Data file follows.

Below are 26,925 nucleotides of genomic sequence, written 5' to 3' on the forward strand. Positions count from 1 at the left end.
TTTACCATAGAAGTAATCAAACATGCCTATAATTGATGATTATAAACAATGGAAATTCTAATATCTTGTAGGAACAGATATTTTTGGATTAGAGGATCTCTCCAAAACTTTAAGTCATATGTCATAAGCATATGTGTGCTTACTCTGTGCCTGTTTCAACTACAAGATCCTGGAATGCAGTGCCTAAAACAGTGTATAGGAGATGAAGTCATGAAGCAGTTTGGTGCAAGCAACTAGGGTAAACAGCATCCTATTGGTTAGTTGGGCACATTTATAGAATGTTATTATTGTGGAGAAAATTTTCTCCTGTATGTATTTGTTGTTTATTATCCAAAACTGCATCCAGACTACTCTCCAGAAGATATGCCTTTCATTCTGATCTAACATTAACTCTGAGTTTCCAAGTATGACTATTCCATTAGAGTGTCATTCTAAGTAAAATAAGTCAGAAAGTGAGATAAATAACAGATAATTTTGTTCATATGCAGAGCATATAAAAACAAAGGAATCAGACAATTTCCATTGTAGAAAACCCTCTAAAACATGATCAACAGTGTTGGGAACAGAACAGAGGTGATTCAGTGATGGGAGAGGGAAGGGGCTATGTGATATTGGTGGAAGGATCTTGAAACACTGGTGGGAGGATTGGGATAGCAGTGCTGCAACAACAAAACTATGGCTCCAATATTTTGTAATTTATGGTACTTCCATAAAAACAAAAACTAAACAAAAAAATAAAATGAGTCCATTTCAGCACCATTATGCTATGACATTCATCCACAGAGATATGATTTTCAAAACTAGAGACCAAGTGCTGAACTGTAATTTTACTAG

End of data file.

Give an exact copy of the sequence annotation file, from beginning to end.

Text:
Below are 26,925 nucleotides of genomic sequence, written 5' to 3' on the forward strand. Positions count from 1 at the left end.
TTTACCATAGAAGTAATCAAACATGCCTATAATTGATGATTATAAACAATGGAAATTCTAATATCTTGTAGGAACAGATATTTTTGGATTAGAGGATCTCTCCAAAACTTTAAGTCATATGTCATAAGCATATGTGTGCTTACTCTGTGCCTGTTTCAACTACAAGATCCTGGAATGCAGTGCCTAAAACAGTGTATAGGAGATGAAGTCATGAAGCAGTTTGGTGCAAGCAACTAGGGTAAACAGCATCCTATTGGTTAGTTGGGCACATTTATAGAATGTTATTATTGTGGAGAAAATTTTCTCCTGTATGTATTTGTTGTTTATTATCCAAAACTGCATCCAGACTACTCTCCAGAAGATATGCCTTTCATTCTGATCTAACATTAACTCTGAGTTTCCAAGTATGACTATTCCATTAGAGTGTCATTCTAAGTAAAATAAGTCAGAAAGTGAGATAAATAACAGATAATTTTGTTCATATGCAGAGCATATAAAAACAAAGGAATCAGACAATTTCCATTGTAGAAAACCCTCTAAAACATGATCAACAGTGTTGGGAACAGAACAGAGGTGATTCAGTGATGGGAGAGGGAAGGGGCTATGTGATATTGGTGGAAGGATCTTGAAACACTGGTGGGAGGATTGGGATAGCAGTGCTGCAACAACAAAACTATGGCTCCAATATTTTGTAATTTATGGTACTTCCATAAAAACAAAAACTAAACAAAAAAATAAAATGAGTCCATTTCAGCACCATTATGCTATGACATTCATCCACAGAGATATGATTTTCAAAACTAGAGACCAAGTGCTGAACTGTAATTTTACTAG